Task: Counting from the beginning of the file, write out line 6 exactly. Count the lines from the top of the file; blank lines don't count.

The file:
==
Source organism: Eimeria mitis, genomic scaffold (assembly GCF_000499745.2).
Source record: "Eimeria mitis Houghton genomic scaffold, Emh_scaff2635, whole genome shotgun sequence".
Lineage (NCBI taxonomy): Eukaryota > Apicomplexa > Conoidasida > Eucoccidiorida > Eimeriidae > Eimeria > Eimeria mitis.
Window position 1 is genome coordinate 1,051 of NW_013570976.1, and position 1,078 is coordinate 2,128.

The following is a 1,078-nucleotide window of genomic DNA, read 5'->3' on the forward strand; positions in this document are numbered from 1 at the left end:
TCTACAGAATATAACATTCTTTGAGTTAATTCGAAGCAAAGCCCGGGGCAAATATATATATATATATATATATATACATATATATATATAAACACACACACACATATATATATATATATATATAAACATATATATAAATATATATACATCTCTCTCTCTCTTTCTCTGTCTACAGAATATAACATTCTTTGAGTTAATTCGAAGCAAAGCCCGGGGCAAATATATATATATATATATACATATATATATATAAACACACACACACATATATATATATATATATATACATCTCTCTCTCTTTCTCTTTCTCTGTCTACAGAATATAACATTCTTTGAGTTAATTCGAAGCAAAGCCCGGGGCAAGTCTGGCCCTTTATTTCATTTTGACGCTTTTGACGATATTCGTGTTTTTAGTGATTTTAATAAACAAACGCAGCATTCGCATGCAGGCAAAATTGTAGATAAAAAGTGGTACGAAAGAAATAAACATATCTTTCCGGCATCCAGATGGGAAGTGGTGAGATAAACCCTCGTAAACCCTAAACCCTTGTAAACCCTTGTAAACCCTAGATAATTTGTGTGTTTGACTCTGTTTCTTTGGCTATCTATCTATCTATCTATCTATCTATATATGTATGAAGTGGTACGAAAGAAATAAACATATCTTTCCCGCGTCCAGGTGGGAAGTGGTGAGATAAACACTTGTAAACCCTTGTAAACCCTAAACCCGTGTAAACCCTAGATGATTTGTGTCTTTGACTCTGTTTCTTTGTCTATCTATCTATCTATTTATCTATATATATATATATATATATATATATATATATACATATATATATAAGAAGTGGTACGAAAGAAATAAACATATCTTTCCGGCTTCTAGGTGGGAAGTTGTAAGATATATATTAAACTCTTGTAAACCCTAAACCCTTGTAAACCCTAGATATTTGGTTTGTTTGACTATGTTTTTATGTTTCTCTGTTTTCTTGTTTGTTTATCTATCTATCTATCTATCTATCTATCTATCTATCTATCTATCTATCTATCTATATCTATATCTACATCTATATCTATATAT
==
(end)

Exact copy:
TCTACAGAATATAACATTCTTTGAGTTAATTCGAAGCAAAGCCCGGGGCAAATATATATATATATATATATATATACATATATATATATAAACACACACACACATATATATATATATATATATAAACATATATATAAATATATATACATCTCTCTCTCTCTTTCTCTGTCTACAGAATATAACATTCTTTGAGTTAATTCGAAGCAAAGCCCGGGGCAAATATATATATATATATATACATATATATATATAAACACACACACACATATATATATATATATATATACATCTCTCTCTCTTTCTCTTTCTCTGTCTACAGAATATAACATTCTTTGAGTTAATTCGAAGCAAAGCCCGGGGCAAGTCTGGCCCTTTATTTCATTTTGACGCTTTTGACGATATTCGTGTTTTTAGTGATTTTAATAAACAAACGCAGCATTCGCATGCAGGCAAAATTGTAGATAAAAAGTGGTACGAAAGAAATAAACATATCTTTCCGGCATCCAGATGGGAAGTGGTGAGATAAACCCTCGTAAACCCTAAACCCTTGTAAACCCTTGTAAACCCTAGATAATTTGTGTGTTTGACTCTGTTTCTTTGGCTATCTATCTATCTATCTATCTATCTATATATGTATGAAGTGGTACGAAAGAAATAAACATATCTTTCCCGCGTCCAGGTGGGAAGTGGTGAGATAAACACTTGTAAACCCTTGTAAACCCTAAACCCGTGTAAACCCTAGATGATTTGTGTCTTTGACTCTGTTTCTTTGTCTATCTATCTATCTATTTATCTATATATATATATATATATATATATATATATATACATATATATATAAGAAGTGGTACGAAAGAAATAAACATATCTTTCCGGCTTCTAGGTGGGAAGTTGTAAGATATATATTAAACTCTTGTAAACCCTAAACCCTTGTAAACCCTAGATATTTGGTTTGTTTGACTATGTTTTTATGTTTCTCTGTTTTCTTGTTTGTTTATCTATCTATCTATCTATCTATCTATCTATCTATCTATCTATCTATCTATCTATATCTATATCTACATCTATATCTATATAT